Textile artist Elena Gonzalez Ruiz first came to Aspen on July 22, 1989, at the invitation of Stuart Mace.
“I was 21 and he invited me to do a weaving demonstration,” she said.
Mace was getting to know her and her community of artists after visiting her hometown of Teotitlan del Valle in Oaxaca, Mexico, where he bought rugs twice a year for the Lynn Gallery, which he and his wife owned. .
Since then, Ruiz has gone to Ashcroft every year. In 2007, Ruiz officially became artist-in-residence for the Aspen Center for Environmental Studies (ACES) and contributes to the organization’s mission through demonstrations of its centuries-old, sustainable weaving and dyeing practices.
“Elena’s hand-woven, artisanal and native textiles are made from all-natural materials, showcasing sustainable product design in today’s world where so many products are imported of Asia without worrying about the environmental and cultural impacts,” said Chris Lane, CEO of ACES.
Ruiz said that of the 7,000 people currently living in his village, 4,000 of them are weavers (the rest support themselves through agricultural enterprises). Ruiz is a third-generation artist herself, and her nephews carry on the tradition in her family.
“Only 10% of people know how to make natural dyes. It’s a lot of patience, a lot of work. With natural colors it is totally different, because they are totally unique. You’re lucky if you get two different colors in one day,” she said of the complicated art practice she’s mastered since adolescence. She said these techniques had been practiced in her village since 1464, with the introduction of the treadle loom by the Spaniards in 1810. Not much has changed since then, including the ingredients for making the dyes. Their availability depends on weather and other sometimes harsh conditions, as Ruiz literally has to climb mountains to gather what she needs.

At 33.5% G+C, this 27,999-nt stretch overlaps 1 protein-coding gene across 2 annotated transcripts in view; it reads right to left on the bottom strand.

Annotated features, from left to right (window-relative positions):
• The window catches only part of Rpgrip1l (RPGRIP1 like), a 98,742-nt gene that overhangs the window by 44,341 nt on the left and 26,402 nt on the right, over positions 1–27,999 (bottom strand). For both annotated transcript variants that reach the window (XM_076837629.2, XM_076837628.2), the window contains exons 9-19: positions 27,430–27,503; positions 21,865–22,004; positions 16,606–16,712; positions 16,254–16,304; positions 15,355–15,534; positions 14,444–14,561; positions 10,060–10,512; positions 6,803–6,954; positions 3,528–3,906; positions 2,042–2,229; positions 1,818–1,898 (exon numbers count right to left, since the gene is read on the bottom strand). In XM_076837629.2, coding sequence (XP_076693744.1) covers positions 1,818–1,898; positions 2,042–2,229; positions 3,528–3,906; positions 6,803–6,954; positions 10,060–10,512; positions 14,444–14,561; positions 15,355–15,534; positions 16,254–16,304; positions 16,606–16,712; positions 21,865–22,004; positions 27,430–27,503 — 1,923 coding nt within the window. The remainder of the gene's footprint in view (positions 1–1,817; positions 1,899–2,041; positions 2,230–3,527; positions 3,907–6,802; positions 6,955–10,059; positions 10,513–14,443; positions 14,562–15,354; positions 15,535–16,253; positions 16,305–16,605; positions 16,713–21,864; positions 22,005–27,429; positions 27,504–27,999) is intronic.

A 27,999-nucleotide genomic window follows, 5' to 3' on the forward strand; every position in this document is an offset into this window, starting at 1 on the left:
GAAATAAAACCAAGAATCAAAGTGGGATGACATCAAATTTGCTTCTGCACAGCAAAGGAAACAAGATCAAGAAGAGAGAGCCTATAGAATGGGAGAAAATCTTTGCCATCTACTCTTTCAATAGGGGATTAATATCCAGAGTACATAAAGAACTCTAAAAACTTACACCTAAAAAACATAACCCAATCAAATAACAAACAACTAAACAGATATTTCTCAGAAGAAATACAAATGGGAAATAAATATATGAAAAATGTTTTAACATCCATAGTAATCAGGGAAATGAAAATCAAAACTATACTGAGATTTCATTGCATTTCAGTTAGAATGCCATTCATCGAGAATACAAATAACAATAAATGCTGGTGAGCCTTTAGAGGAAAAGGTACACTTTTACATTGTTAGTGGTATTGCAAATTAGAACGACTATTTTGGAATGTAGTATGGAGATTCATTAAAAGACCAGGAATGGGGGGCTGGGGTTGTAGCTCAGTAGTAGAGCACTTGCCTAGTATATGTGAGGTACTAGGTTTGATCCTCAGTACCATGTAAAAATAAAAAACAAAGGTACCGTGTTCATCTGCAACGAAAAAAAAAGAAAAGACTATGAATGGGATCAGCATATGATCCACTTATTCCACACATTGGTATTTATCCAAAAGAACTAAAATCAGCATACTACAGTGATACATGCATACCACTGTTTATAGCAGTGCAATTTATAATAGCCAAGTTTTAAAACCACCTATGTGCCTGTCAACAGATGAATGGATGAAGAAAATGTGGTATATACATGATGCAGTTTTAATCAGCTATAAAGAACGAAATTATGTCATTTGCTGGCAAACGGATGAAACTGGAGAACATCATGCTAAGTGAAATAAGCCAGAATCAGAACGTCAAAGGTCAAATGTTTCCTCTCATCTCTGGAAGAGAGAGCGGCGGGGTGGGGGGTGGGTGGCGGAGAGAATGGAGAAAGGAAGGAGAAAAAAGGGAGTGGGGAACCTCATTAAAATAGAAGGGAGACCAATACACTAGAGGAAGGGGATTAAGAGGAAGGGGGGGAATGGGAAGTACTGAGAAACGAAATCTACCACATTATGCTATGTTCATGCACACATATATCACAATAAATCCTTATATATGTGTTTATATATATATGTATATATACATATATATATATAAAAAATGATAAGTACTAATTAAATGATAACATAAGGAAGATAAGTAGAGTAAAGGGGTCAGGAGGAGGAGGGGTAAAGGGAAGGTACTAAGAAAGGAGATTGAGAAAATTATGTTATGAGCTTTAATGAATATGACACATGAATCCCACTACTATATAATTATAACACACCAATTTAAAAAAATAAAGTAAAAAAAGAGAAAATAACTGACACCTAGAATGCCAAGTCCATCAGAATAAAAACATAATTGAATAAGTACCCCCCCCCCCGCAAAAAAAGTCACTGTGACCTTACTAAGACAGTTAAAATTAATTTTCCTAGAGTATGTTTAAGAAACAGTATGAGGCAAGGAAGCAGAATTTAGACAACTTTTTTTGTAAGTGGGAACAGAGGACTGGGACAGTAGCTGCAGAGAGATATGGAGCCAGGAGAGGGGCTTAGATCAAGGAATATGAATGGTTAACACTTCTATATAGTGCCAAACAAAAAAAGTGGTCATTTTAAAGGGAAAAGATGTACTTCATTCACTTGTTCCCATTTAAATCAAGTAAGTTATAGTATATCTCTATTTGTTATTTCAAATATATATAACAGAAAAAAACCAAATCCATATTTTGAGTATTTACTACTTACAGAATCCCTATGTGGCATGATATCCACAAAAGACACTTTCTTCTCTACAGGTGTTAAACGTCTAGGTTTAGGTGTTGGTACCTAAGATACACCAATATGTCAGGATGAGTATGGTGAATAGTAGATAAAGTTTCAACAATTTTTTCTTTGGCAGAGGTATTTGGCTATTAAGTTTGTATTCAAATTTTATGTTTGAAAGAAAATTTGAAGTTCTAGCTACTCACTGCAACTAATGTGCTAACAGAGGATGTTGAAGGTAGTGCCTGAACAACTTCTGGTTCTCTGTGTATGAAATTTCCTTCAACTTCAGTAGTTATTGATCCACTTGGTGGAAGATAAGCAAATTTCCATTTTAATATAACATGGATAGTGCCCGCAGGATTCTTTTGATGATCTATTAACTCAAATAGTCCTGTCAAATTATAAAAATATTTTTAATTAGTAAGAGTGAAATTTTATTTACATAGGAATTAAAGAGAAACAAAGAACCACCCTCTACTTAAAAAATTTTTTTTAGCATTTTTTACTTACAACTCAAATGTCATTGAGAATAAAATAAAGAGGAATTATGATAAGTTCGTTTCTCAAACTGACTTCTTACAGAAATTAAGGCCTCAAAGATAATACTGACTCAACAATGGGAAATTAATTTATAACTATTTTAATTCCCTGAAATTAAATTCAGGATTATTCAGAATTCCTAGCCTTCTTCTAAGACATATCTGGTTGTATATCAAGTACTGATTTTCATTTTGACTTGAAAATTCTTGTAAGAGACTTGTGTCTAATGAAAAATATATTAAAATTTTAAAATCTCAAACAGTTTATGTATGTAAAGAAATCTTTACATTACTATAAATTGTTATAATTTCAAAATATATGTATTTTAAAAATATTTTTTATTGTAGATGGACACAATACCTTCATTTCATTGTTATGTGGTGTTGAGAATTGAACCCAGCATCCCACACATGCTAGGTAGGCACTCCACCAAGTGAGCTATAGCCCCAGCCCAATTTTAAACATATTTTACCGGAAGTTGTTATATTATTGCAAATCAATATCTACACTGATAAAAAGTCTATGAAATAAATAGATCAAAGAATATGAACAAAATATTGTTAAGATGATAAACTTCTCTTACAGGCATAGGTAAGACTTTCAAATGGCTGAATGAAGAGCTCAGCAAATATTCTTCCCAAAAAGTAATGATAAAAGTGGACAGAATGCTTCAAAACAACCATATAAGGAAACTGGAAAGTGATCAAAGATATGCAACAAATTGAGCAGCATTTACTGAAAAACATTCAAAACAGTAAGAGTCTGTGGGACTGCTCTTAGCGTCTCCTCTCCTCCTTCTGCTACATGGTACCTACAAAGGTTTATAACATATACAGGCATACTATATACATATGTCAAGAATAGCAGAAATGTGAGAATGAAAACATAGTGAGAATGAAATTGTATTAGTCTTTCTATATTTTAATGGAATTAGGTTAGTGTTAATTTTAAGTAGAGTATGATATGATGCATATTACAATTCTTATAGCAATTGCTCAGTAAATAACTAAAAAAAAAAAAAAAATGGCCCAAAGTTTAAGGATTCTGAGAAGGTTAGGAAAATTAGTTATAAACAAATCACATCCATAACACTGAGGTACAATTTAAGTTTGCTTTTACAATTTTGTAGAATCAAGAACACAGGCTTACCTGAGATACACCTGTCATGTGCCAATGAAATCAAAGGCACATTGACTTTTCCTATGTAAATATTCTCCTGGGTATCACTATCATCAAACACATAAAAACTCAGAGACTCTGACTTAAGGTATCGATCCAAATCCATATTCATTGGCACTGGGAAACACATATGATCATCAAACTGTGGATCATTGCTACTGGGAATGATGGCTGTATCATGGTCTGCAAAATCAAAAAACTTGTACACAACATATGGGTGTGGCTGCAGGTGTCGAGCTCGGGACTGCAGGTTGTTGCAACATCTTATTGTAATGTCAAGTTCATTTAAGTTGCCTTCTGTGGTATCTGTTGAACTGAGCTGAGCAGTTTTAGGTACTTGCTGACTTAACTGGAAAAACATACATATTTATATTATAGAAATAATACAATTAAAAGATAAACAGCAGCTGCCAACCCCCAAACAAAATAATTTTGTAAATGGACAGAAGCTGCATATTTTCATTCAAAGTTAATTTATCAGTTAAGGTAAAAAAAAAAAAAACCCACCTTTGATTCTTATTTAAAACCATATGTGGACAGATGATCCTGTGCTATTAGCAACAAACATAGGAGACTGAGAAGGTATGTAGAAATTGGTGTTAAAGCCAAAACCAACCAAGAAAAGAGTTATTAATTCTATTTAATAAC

Recently, Ruiz enthusiastically offered a demonstration of how colors work and how dyes are made. She explained how adding lime juice as an acid base or baking soda for an alkaline base affects the colors, as she smeared the powders on her hand to create a bright red and deep purple, all using the same basic ingredient, cochineal, a dried insect found on the leaves of the Nopal cactus. By using different ingredients such as tarragon (which takes on surprising shades of yellow), pomegranate and indigo – sometimes with cochineal, sometimes alone – 21 different ingredient combinations can result in up to 60 different colors. The colors are also impacted by the shades of the wool, which can range from jet black to pure white, with several shades of gray in between.
These brightly colored designs, in addition to requiring hard work and sometimes strenuous sessions on the loom, are also carefully executed in the traditional weaving style, with each design having a unique take on Ruiz’s history and of the history of its cohorts of weavers.
“All drawings have a meaning. They are all very traditional. Rain, water — if there is no rain, there is no water, there is no life. We weave rain, water and mountains into the mat to represent life,” she said.
Hummingbirds, butterflies, corn, and the tree of life also often feature in designs, all representing things like freedom, prosperity, and the ability to always look to the future.
“The hummingbird is a messenger bird: never stop, never look back,” she explained.
Ruiz is currently assigned to the ACES Hallam Lake campus while the Catto Center in Toklat is undergoing a major renovation. She displays her rugs of various sizes, as well as leather and woven handbags, all for sale, with proceeds going to her village and 10% supporting ACES educational programs.
In addition to Ruiz’s work, you will find the handmade textiles of 10 other families who work with Ruiz, as part of his cooperative enterprise in Oaxaca. She will stay at ACES until October to earn money for her village and watch the leaves change color, a favorite activity in her spare time. She said that even though she is in a new space this year, it was important to come back.
“I came to help my people; during the pandemic, it was difficult to sell in the village,” she said.
Each rug takes six months to an entire year to make. The preparation of the wool alone takes a month. They range from around $400 to $6,600, the cost of a full-scale elaborate tree of life, currently on display in the ACES classroom.